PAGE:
Ok so your family’s risk of catching polio and having a serious side effect from the illness is still incrediably low. But the current vaccine is no longer a risk.
There are nasty long term effects from vaccines.
There are lots of rumours. Have you heard the ones about the MMR vaccine causing autism? And the HPV virus causing cancer?
I think there was one that was supposed to cause Mad Cow Disease, too — in the 1960s, before they’d even discovered a protein-based thing called a prion that causes the disease. Anyway, back to the 21st century …
Yes, there are rumours and suggestions. There is no evidence to support them.
I guess this one comes down to what scares you more? The rumoured potential for a long term side effect, or documented evidence of potential concerns from the disease? To be fair, with a vaccine you are guaranteed to have the vaccine, with the disease you are not guaranteed to have it.
The Australian government have produced a booklet, if you are interested in reading further about the arguments and counter-arguments. Obviously, as a government publication, it is pro-vaccine and entitled “Myths About Vaccination“.
Who cannot have vaccines?
Anyone with anaphylaxis to a previous dose of the vaccine, or any of the ingredients should be considered to have a contraindication. The rabies, yellow fever, and influenza vaccines are grown in egg protein – they are usually not be given to anyone who has an anaphylactic reaction to eggs.
There are certain vaccines that are considered ‘live’ vaccines. These are vaccines where the virus is said to be ‘attenuated’ or weakened so it cannot cause disease any more, but the body will still react to it to stimulate an immune response. These are the MMR (measles mumps rubella), chicken pox, yellow fever, rabies, BCG, and typhoid vaccines. These vaccines are contraindicated in any one with impaired immunity, whether it is from a disease or treatment. Pregnant women or those trying to conceive should not have these either. People should be careful not to conceive within four weeks of having the immunisation.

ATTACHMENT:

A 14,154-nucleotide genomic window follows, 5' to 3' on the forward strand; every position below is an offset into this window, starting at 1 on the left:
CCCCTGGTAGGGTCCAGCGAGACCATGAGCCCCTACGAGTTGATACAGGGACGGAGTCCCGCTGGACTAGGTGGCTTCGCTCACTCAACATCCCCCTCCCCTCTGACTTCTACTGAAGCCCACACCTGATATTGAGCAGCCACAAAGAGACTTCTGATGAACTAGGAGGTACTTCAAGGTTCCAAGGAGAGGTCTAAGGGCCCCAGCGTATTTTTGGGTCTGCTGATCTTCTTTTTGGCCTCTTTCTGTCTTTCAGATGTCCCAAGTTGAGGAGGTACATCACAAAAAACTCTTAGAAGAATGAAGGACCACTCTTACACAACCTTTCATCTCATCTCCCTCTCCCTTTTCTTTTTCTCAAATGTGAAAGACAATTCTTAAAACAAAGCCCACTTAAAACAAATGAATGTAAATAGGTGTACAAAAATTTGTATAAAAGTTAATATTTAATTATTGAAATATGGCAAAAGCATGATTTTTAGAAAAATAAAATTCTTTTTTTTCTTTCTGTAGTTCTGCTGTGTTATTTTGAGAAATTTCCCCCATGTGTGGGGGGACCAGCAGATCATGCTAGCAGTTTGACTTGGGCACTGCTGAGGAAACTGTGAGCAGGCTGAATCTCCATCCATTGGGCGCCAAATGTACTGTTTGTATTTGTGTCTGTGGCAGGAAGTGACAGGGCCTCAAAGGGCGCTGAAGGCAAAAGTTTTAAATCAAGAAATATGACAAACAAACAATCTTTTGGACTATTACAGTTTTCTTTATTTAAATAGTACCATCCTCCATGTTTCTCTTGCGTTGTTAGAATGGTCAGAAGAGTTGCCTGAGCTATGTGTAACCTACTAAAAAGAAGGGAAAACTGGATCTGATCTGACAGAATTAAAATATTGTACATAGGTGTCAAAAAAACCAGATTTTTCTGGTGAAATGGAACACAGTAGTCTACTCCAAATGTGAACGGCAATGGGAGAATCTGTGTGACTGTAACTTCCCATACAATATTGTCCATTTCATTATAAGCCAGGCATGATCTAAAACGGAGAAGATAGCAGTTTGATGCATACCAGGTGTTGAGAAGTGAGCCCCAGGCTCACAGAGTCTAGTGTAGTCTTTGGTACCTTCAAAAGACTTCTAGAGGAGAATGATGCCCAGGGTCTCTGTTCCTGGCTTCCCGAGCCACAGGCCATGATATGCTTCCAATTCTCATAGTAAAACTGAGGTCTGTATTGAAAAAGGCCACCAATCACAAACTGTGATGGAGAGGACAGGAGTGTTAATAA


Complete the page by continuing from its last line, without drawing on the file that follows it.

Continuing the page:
What are not considered contraindications? Having a fever below 38.5C is not a contraindication, nor is a personal history of convulsions or family history of adverse reactions to vaccines. Treatment with antibiotics, inhaled or topical steroids are not, nor is replacement corticosteroid therapy. Some of these may medically need a delay in the dosing of the vaccine, but are not contraindications.
If you are concerned about any of these, please talk to your doctor to find out information specific to your own situation.
What are the recommendations for travel?
I apologise for the uni-national flavour of this section. As an Australian pharmacist, I am only really aware of Australian recommendations. Maybe you could let us know if the recommendations from your country are different? Hepatitis A and pneumococcal, for example,are only routine vaccinations in Australia for Aboriginal and Torres Strait Islander children, rather than all children. I have still included them as usual scheduled vaccines.
There are the usual scheduled vaccines for children in Australia that may need boosters:
Measles – Those born during or since 1966 who have not received 2 doses of MMR should be vaccinated.
Varicella – offered to all those who have not had the clinical disease.
Tetanus – should receive diptheria and tetanus combined vaccination if it has been over 10 years since the last dose. Can be pertussis, diptheria and tetanus instead if no previous dose of pertussis has been given during adulthood.